There are tons of methods out there for you to choose from when you are looking for ways to help yourself quit. One of the most overlooked methods may just be books. But many self-help books have proven to help people quit their smoking and turn their lives and their health around.
We’re going to look at a few of the most influential and successful books that focus on helping you drop the habit. Maybe one of them will help you.
Allen Carr’s Easy Way to Stop Smoking
With millions of copies sold and thousands of people professing that this was the book that helped them quit, this may be the most powerful book for putting an end to a smoking habit. Those who have used it say it changed their life completely and that it was the only thing that allowed them to truly get over their nicotine addiction.
It offers a perspective on smoking that influences people to give it up and make serious changes in their life. It has worked for numerous people already, and it is very likely it will work for you.
You Can Stop Smoking by Jacquelyn Rogers
This book claims it can help people quit smoking in just 28 days, no matter how many years they have smoked. It’s a bold claim to be sure, but it has the support of over a million people who say that the book and the program detailed within have helped them to quit smoking.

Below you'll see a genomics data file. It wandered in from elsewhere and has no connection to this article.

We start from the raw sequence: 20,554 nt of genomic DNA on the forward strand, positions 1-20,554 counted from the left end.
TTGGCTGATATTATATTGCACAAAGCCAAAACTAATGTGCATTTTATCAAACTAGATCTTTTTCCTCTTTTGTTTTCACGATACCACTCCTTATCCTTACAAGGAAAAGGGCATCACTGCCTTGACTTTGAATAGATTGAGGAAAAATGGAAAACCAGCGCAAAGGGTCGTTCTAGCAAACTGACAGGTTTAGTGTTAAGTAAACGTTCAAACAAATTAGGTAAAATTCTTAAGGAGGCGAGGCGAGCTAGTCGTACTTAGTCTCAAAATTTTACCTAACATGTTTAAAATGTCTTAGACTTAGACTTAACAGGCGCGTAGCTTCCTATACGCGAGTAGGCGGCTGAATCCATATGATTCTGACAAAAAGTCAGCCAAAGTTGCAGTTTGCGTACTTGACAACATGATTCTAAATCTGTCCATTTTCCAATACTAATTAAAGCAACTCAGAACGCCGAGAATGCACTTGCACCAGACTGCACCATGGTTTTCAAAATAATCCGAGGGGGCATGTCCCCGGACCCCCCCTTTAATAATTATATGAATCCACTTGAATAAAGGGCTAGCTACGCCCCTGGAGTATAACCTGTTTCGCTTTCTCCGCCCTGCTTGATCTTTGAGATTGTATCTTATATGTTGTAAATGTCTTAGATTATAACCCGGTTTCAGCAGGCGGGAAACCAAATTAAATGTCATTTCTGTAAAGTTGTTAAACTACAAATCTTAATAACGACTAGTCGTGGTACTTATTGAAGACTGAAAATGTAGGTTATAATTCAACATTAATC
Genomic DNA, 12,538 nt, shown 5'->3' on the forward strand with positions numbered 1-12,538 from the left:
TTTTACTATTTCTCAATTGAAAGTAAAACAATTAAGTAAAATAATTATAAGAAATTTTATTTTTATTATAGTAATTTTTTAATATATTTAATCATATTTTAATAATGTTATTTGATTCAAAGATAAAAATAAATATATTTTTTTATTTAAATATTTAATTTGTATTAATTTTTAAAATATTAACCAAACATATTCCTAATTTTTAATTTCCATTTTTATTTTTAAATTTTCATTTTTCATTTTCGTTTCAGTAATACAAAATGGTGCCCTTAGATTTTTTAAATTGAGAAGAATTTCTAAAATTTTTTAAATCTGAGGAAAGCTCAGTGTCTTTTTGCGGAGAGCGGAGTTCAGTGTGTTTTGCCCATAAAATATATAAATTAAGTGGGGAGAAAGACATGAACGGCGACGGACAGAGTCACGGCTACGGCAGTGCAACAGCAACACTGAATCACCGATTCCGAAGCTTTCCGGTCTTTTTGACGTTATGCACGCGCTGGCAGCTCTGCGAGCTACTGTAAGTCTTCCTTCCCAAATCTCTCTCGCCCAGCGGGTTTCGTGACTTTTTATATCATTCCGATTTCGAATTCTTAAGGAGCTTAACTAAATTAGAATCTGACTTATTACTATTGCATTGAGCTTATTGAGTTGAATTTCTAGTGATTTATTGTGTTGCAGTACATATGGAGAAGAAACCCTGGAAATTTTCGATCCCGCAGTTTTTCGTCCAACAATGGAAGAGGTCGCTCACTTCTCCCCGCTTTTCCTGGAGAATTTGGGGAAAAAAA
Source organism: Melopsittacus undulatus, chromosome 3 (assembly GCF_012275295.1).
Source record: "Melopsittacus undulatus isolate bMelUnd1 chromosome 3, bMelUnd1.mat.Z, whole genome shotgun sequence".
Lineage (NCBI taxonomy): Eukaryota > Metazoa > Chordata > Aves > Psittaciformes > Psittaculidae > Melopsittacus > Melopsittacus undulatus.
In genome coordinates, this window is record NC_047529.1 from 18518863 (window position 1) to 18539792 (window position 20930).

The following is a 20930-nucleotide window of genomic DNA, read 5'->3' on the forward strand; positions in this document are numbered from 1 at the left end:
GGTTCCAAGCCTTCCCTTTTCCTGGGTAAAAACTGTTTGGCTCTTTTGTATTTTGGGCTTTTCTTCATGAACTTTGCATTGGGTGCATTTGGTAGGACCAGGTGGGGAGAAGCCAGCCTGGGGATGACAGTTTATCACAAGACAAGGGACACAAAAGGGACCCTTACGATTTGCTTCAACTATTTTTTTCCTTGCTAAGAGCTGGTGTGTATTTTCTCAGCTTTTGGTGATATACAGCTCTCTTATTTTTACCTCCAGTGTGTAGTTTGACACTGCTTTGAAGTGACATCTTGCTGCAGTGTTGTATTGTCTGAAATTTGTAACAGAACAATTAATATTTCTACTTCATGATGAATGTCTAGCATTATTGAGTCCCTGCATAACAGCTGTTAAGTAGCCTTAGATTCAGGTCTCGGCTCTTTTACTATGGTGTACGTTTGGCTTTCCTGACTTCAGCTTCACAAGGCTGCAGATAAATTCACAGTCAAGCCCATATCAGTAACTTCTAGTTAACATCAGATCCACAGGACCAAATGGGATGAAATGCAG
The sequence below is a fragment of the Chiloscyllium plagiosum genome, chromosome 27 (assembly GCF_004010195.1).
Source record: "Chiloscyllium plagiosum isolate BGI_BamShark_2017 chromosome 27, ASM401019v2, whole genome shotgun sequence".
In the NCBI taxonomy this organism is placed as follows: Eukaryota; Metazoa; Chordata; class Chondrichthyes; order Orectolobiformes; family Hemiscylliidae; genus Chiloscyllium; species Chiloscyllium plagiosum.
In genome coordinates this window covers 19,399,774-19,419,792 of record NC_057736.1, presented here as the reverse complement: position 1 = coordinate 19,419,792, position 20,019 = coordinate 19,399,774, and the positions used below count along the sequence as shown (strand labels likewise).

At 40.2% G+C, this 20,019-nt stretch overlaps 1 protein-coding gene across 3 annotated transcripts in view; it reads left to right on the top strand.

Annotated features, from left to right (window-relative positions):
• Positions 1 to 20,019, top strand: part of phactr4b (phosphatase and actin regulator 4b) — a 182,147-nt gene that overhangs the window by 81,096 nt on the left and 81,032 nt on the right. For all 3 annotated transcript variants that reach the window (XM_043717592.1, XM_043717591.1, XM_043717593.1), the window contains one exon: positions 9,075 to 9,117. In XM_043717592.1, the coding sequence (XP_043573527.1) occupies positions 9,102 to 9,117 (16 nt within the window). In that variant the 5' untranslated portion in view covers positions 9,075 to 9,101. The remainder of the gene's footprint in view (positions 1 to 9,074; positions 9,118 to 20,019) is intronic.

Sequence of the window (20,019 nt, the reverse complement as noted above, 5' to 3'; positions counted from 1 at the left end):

Jacquelyn lays out her own smoking cessation method that she followed for four weeks. This gives smokers an easy and illustrative guide to the exact steps necessary to cease smoking forever. For those who need detailed instructions and a hand to guide them at every point, this book is the perfect fit. You can also check How to Pass Random Student Drug Testing.
The Smoke Stops here by Jim Lacey
This is a set of fictional stories that present a compelling reason for smokers to give up their habit. The stories are interspersed with Jim Lacey’s personal wisdom about how to quit smoking and why it is necessary.
It is a unique take on the concept of a smoking cessation book, and one that many readers will find easy to get into and read through. Its narrative style makes it more compelling to read from start to finish than the typical self-help book, and by the end, smoker’s will feel like they have found their own reasons and methods of quitting smoking.
Cassius Cheong’s Positively Quit Manual: The Thinking Person’s Guide to Stop Smoking
This book is meant to appeal to a more logical mind. It doesn’t grip your emotions like Lacey’s book above. Instead, it attempts to appeal to your mind, and it helps you to change the way you think about smoking. By working on your cognitive processes, the book enables you to view smoking in a different light and to come out the other end as a person who no longer needs their nicotine crutch.